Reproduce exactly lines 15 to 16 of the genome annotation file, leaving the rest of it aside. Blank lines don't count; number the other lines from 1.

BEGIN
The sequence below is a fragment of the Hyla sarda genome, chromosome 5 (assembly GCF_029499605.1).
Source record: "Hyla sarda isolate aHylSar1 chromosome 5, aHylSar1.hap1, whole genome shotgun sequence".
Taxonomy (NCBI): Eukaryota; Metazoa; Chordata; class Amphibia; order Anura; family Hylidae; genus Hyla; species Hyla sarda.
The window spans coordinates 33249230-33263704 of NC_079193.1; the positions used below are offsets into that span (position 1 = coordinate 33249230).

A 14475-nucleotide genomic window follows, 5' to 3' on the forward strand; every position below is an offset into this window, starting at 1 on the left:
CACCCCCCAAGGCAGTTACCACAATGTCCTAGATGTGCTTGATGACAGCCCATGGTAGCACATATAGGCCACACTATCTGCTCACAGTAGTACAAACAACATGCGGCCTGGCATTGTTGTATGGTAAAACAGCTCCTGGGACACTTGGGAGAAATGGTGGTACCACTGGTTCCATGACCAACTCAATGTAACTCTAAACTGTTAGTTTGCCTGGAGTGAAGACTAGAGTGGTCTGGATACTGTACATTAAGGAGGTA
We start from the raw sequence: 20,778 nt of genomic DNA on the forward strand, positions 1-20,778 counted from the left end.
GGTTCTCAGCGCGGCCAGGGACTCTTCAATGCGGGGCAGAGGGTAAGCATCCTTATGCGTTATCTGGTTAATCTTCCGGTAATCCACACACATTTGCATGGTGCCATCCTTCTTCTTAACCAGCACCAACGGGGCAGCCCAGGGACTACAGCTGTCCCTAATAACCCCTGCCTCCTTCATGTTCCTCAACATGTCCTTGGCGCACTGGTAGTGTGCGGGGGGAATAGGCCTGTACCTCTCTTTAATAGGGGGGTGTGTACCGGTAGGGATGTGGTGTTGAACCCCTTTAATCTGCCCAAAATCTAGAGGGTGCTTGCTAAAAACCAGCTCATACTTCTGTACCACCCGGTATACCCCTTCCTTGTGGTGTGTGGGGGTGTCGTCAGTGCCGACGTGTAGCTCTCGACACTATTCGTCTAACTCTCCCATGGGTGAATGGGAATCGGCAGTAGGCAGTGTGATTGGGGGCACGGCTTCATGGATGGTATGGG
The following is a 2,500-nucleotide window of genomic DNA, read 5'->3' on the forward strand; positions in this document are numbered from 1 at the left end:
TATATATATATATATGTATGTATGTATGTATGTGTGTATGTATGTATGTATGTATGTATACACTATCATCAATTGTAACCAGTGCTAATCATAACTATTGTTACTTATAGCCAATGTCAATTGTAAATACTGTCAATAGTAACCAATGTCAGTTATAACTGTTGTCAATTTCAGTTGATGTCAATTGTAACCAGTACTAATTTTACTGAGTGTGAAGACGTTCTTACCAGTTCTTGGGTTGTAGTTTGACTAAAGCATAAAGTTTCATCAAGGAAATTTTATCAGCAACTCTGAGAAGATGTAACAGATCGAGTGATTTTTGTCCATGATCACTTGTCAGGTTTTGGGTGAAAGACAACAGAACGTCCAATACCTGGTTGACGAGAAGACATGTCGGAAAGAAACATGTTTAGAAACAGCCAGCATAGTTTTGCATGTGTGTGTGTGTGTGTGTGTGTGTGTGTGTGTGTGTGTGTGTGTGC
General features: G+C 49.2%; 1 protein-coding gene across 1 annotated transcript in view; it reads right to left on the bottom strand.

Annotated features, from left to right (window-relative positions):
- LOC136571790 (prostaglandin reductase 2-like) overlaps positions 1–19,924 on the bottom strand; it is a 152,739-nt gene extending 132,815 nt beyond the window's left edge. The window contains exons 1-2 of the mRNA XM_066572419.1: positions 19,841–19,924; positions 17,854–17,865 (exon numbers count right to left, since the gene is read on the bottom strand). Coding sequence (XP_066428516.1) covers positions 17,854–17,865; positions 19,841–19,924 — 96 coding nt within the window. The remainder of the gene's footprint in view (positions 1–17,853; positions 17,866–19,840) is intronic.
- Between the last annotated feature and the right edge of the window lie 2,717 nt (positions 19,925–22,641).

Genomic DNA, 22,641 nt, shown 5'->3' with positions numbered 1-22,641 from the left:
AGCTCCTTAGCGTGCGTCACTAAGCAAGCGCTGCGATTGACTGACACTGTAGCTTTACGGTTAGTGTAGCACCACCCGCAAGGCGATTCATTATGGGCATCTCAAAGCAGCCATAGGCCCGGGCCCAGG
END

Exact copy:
Genomic DNA, 22,641 nt, shown 5'->3' with positions numbered 1-22,641 from the left:
AGCTCCTTAGCGTGCGTCACTAAGCAAGCGCTGCGATTGACTGACACTGTAGCTTTACGGTTAGTGTAGCACCACCCGCAAGGCGATTCATTATGGGCATCTCAAAGCAGCCATAGGCCCGGGCCCAGG